Tuesday, January 22, 2019

Completing new work is:

Completing new work is always:

  • slow
  • curious
  • exciting
  • frustrating
  • mysterious
  • sometimes expensive

I have finally completed a few new pieces and they have each, in its own way,  ticked all the boxes above.

The first one completed is CASCADE.  It is a multilevel digital embroidery piece inspired by the stripes of Bridget Riley.  The surfaces float at various real levels and cascade to the floor.  The modules are formed around 1/4" plywood.  On the wall they attach to screws with magnets.  On the picture plane, they are permanently affixed with bolts and tubes.  The one little module that hangs off the picture plane is velcroed for safety in shipping and storage.  The floor modules are 2-sided.  60" x 28"

STAX detail
The second piece is STAX, also inspired by Bridget Riley.  It is built of 3-dimensional modules, mounted on a lovely walnut frame.  Had to use my non-existent upholstery skills to make these modules!  However, my old bookbinding skills came into use:  I built the forms from book binder's board, sewed the half tubes and then stretched and upholstered using a curved coptic stitch needle! And then I did woodworking! 13.5" x 47"

This crazy mixed media piece started as Bridget Riley stripes, a color study gone awry. The colors lay dull and flat on the rich fabric.  But after hours of stitching, I could not quite throw it away.  It hung around for quite awhile, indicting me not only on my color/thread failures... but also asking what might be next.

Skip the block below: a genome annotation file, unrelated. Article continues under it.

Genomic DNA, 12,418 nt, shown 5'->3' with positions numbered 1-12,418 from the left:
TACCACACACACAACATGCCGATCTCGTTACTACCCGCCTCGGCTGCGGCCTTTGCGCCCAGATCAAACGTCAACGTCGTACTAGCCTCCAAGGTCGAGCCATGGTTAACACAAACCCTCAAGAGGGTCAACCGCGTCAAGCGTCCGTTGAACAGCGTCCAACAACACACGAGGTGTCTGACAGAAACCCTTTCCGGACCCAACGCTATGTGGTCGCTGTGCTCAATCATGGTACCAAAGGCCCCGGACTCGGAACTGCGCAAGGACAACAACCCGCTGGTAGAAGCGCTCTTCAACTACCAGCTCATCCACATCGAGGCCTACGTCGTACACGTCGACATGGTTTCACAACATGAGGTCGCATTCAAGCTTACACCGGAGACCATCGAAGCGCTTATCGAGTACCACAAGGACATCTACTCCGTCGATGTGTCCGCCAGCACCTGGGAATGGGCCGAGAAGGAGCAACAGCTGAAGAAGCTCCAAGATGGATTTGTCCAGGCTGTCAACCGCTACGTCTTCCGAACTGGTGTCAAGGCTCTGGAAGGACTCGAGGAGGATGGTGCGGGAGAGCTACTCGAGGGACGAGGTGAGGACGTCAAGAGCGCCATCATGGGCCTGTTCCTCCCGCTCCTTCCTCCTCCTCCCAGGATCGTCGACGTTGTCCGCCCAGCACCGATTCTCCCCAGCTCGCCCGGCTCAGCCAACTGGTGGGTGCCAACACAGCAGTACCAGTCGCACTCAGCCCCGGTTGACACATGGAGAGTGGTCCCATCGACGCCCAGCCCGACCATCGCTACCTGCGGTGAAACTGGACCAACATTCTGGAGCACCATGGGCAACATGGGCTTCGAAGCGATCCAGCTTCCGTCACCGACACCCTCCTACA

Meanwhile, STAX was in process.  Digital embroidery is always backed with a variety of stabilizers to support good stitch outs.  Think: Pellon or INTERFACING if you sew.  Some stabilizer can be torn off the design when it is done.  In making the modules for STAX, I tore away a series of near perfect stencils;-)  So, I used them to block out new areas of color on this piece and  continued with oil pastels and pastel pencils. It has no title yet, but I do love it.  It has mysterious sense of depth.

The next pieces in the queue are very complex...or at least LARGE.  There is a lot of sweat equity ahead before there is much to show on the embroidery front.

Monday, December 17, 2018

Ruminations at the end of the year

It has been, as usual, a busy year.  Somehow, the studio always "cooks."  Yes, there are lulls and times that it feels like a true slog through quick sand, but the pull of the joy of touching materials keeps pulling me onward.